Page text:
Visible Progress = Employee Engagement

I recall an afternoon when I was very discouraged with my work. I looked at the accounts receivables and they weren’t high enough. I looked at the engagements I’d booked and there were too few. Knowing that the Law of Attraction says, “You get more of what you focus on,” I determined to pull myself out of this self-defeating funk before I made things worse.

What worked was to re-shift my focus onto the things I’d accomplished: my blog that had been going strong since 2002 (before they were even called blogs), a book I had written and published, the number of conferences at which I had spoken and the number of referrals and repeat clients I enjoy. Once I could clearly see my progress, I became re-motivated to keep going.

Therefore, when I read the book The Progress Principle, it came as no surprise to learn from authors Teresa Amabile and Steven Kramer that after extensive research, they learned what motivates people: “the ability to show progress on a daily basis.”

Progress is encouraging; lack of progress (perceived or real) is discouraging.

Visible Progress = Employee EngagementWhat are you measuring at work: progress or lack of progress? When you meet with your boss, do you start the conversation as if you’re in a confessional and have to reveal all the ways you’ve “sinned” by not being on track?

When you have meetings with your direct reports, is the conversation primarily focused on the progress being made or do you use it as an opportunity to point out all the areas where they are lagging behind?

The response of many leaders to the above is, “What are you saying, Silver? I should ignore it when they are behind in their work?” And of course, the answer to that is “No;” we all need to be held accountable. Having said that, it is imperative that we shift the focus. Instead of using the traditional 80/20-feedback model—focusing 80% of your feedback on what’s not working and 20% on what is—why not flip it to 20/80? Spending 20% of your time discussing what’s not progressing fast enough and the balance focusing on the progress being made.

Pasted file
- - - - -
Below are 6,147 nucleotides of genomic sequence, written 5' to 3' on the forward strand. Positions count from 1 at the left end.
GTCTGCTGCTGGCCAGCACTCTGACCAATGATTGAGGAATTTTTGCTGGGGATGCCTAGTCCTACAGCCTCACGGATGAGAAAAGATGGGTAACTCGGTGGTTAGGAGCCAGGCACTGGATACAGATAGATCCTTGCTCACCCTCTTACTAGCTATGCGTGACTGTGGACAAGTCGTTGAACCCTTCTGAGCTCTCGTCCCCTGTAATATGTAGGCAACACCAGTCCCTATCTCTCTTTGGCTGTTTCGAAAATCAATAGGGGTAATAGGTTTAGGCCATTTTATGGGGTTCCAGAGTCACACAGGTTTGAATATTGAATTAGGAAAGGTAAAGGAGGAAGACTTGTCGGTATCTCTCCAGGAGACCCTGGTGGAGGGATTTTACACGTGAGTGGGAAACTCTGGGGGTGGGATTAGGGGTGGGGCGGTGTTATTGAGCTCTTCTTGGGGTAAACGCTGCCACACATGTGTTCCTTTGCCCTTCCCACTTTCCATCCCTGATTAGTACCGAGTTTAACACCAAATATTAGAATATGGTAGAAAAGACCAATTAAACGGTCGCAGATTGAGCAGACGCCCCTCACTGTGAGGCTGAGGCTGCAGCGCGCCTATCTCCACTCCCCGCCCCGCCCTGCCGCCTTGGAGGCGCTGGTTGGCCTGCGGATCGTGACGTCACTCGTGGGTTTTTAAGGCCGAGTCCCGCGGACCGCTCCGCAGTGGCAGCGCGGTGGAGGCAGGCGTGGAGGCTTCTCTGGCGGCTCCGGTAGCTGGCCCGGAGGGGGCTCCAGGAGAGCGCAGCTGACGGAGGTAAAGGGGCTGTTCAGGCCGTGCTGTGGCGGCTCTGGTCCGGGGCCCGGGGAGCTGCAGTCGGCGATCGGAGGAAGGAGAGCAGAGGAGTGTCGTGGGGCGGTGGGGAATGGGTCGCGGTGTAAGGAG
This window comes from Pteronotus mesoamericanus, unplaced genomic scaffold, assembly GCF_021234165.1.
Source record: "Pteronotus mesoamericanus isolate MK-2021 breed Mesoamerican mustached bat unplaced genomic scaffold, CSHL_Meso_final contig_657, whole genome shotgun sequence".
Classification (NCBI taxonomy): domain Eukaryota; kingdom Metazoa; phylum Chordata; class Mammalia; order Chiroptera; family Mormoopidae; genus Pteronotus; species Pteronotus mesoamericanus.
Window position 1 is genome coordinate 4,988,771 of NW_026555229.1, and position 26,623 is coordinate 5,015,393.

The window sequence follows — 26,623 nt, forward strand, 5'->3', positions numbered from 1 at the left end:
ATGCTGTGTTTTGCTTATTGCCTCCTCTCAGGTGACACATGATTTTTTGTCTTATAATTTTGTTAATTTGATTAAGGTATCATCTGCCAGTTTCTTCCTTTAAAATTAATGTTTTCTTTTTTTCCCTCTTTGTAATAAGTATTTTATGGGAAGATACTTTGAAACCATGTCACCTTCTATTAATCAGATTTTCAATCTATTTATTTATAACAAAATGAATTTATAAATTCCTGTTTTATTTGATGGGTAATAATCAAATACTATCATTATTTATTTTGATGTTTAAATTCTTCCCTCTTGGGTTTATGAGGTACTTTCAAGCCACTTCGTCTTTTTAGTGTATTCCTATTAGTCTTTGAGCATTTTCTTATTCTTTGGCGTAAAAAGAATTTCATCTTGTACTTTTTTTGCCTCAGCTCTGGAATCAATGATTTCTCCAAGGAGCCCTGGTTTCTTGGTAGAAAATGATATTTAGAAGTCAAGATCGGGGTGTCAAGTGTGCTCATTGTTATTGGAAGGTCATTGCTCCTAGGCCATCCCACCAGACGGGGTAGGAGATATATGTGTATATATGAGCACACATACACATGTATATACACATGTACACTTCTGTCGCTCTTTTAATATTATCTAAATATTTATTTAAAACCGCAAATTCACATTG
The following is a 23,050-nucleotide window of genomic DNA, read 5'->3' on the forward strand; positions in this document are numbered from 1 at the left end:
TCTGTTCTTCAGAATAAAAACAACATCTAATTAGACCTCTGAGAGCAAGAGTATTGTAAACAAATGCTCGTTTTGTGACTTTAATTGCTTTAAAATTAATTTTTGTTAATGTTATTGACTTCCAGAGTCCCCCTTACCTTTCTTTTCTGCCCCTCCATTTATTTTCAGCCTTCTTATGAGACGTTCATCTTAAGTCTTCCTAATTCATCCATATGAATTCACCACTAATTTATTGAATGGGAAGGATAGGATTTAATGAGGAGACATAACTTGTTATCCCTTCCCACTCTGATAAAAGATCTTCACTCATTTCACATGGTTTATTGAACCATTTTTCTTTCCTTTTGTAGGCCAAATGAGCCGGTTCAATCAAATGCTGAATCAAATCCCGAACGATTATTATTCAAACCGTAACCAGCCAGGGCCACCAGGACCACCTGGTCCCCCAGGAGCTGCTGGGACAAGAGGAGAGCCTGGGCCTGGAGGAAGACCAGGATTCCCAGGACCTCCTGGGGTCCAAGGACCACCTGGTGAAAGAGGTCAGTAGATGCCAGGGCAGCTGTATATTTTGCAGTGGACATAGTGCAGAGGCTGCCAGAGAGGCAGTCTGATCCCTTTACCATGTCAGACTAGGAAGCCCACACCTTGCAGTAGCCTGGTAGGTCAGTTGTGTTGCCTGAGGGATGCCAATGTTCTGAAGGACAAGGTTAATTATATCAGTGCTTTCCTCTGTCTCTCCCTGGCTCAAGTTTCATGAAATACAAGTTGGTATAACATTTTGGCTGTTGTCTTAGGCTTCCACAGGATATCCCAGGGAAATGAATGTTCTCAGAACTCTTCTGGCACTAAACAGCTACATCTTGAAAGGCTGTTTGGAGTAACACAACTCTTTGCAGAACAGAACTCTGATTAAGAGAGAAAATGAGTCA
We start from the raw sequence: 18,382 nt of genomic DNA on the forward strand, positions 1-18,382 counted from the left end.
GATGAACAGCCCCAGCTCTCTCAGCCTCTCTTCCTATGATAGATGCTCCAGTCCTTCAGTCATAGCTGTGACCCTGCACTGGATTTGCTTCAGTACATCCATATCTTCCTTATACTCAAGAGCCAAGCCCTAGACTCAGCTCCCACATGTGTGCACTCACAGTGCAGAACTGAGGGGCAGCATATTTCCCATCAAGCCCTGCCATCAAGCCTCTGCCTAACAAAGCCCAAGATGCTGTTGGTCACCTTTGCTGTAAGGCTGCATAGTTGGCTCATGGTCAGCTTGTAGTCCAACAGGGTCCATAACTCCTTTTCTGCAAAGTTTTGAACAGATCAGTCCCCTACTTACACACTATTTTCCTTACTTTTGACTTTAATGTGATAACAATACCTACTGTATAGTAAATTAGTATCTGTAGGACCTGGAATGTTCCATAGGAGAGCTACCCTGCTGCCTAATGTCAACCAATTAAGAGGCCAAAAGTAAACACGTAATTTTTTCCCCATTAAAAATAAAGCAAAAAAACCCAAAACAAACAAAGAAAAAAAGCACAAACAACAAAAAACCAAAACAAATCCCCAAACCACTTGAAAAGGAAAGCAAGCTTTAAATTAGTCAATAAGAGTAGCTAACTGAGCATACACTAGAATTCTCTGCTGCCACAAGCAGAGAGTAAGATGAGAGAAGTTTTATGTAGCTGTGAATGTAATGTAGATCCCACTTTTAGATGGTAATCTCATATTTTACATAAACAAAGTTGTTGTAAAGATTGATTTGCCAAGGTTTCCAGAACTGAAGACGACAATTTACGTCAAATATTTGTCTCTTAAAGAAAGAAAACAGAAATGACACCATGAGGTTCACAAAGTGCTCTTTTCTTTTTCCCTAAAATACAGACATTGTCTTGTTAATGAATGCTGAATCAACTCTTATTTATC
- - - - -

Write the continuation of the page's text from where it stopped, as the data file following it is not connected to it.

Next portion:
Progress is encouraging; lack of progress is discouraging. For greater employee engagement, find a way to highlight daily progress. 

I work with the Solid Waste Department of a city. One of the Supervisors inherited a mess: there were over 50 commercial clients whose sites needed to be cleaned up and the division was way behind on the project. The customers were not happy.

When I walked into this Supervisor’s office, I noticed a map with yellow Post-its on various spots. I asked him about it and he told me that they had started out with 50 Post-its representing each of the sites that needed cleanup. As they completed each one, the Post-it was removed. He reports that it is very encouraging and energizing to him and to his team to see this visual representation of progress.

What can you do that is similar? If you are an independent contributor, what kind of visual representation could you use to show the progress of your work? If you are in a leadership role, how can you do this for your team?

The more progress you can show, the more you and your team will be engaged in the work. And that will pay for itself ten-fold in productivity.

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MariAnn Fisher - January 14, 2016

Thanks for the important message. It is just what I needed today. I am a manger and have an evaluation coming up. When I reviewed my last year’s goals and objectives, there were many “reasons” – many beyond my control – that got in the way of accomplishing a good number of the objectives.

I wrote a response to each goal and objective and found myself thinking that my words could come across as blaming and not positively addressing what progress was made. If I was my director, I would be concerned. Today I will rewrite the responses thinking of presenting the progress made in spite of some institutional obstacles.

Thanks for the concept that I also want to pass along to my team!

Silver - January 14, 2016

Thank you for the feedback, MariAnn. I always enjoy hearing that my message was useful.

Good luck with your evaluation!


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